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Healthcare Violence is now a Rural Problem

Feb 20, 2024Library, News

By: Jacqueline Davis, MHA, FACHE
Delta Health Director of Marketing/Communications/PR Public Information Officer

My passion for rural healthcare runs deep because there is nothing quite like it. Not only do our hospitals and healthcare facilities create a dynamic force within the economic fabric of our local communities, but we also have a unique opportunity for caregivers to share their gifts in serving our close-knit communities filled with family and friends. Rural healthcare also allows our caregivers to work at the top of their licenses, providing a diverse range of care their urban counterparts can only dream about; all while having some of the most beautiful places on earth as their backdrop. However, our rural healthcare caregivers are facing some significant and scary challenges I think you should know about.

Caregiving is truly a calling rooted in the desire to help others and heal patients. Doctors, nurses, technicians, accounting, environmental services, business offices, and food service workers all have spent countless hours mastering their trade with “the patient” at the center of everything. Unfortunately, this noble pursuit is increasingly overshadowed by the rise in violence towards healthcare workers. Once thought to be “big city” problems are now taxing the safety of our small community hospitals, which are now being challenged with a rise in violence against their healthcare workforce.

According to data from Press Ganey, the second quarter of 2022 alone saw over 5,200 nursing personnel assaulted, averaging about 57 assaults per day. Shockingly, these attacks occurred mainly at the hands of patients, reflecting a concerning trend of aggression. Colorado hospitals, including Delta Health, are not immune to this trend, witnessing a surge in both reported cases and overall incidents of violence against their workforce.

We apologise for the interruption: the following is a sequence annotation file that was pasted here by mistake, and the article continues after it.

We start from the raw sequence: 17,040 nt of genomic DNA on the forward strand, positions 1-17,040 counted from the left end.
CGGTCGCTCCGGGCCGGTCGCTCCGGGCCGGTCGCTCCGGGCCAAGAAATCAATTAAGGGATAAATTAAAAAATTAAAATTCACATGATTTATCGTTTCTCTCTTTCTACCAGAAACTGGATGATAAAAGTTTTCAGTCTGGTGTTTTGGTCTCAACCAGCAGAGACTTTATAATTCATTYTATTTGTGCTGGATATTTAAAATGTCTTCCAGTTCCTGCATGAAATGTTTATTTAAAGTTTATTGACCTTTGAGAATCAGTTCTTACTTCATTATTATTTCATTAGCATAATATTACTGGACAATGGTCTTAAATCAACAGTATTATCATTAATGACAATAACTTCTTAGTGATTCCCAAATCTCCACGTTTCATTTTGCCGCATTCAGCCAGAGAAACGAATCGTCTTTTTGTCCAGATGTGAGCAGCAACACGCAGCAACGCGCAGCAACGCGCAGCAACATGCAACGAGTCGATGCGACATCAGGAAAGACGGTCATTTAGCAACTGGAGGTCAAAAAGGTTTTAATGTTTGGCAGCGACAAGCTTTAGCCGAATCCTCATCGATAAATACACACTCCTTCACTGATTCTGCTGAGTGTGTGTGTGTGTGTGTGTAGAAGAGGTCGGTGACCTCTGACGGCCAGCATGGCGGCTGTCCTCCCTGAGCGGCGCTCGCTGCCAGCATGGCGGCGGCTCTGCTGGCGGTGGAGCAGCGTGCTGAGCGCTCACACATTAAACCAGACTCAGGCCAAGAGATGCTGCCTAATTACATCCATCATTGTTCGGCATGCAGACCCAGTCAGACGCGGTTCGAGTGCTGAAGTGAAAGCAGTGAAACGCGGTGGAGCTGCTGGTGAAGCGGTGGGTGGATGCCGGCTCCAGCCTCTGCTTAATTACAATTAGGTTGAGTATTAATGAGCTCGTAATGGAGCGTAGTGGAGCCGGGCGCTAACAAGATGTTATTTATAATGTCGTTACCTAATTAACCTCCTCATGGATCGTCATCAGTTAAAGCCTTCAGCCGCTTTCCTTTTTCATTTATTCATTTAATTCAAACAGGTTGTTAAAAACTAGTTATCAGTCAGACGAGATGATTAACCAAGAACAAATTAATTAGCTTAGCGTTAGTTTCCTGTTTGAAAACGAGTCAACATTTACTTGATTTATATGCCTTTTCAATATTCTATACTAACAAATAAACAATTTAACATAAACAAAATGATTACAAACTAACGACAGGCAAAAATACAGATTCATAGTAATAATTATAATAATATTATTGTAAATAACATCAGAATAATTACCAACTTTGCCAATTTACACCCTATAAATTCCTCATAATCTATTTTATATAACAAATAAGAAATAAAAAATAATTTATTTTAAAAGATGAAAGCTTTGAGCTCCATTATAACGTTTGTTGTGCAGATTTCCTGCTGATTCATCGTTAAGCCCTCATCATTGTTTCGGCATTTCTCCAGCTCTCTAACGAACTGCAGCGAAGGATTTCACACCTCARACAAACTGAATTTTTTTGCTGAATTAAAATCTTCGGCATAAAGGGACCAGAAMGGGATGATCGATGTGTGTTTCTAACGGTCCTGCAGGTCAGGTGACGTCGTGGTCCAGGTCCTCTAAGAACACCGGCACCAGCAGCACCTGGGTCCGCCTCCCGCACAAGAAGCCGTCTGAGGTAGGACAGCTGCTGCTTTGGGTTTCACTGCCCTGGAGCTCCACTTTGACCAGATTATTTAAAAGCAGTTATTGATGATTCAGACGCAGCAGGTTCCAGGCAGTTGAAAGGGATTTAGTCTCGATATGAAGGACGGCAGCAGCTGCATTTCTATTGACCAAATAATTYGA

According to the NIH, healthcare and social service industries have the greatest rates of workplace violence injuries, with workers in these industries being five times more likely to be injured than other workers are. The consequences of this trend cannot be ignored any longer. Due in part to the repeated trauma of violence and harassment, healthcare workers are leaving the field to take themselves out of harm’s way. At a time when Colorado is expected to be short 10,000 nurses and 54,000 healthcare ancillary staff members by 2026, we must act now and do all that we can to protect our healthcare workers.

Despite a zero-tolerance policy towards violence, healthcare workers at Delta Health, situated within our rural community, find themselves increasingly subjected to threats and aggression. To combat this trend and foster a safer work environment for staff, Delta Health is working to keep our patients and staff safe by implementing comprehensive training programs and protocols, partnership with local law enforcement, increasing additional security measures in and around the hospital and clinics with increased signage of our zero-tolerance policy.

You will also see Delta Health promoting the campaign #CultureofCARE, a Colorado Hospital Association (CHA) created initiative around our health-system. This campaign is specially tailored to the unique needs of healthcare settings emphasizing the fundamental principle that every patient deserves compassion, and every healthcare worker deserves respect. Hoping to encourage patients, visitors, and staff alike to treat healthcare workers with the same kindness they expect to receive.

Addressing and preventing employee violence towards healthcare workers is a community issue that needs a collective and concerted responsive effort of all stakeholders, particularly in rural community settings. Through initiatives like the #CultureofCARE campaign, proactive measures to enhance workplace safety, and community awareness, Delta Health is committed to creating a safe and supportive environment for everyone.


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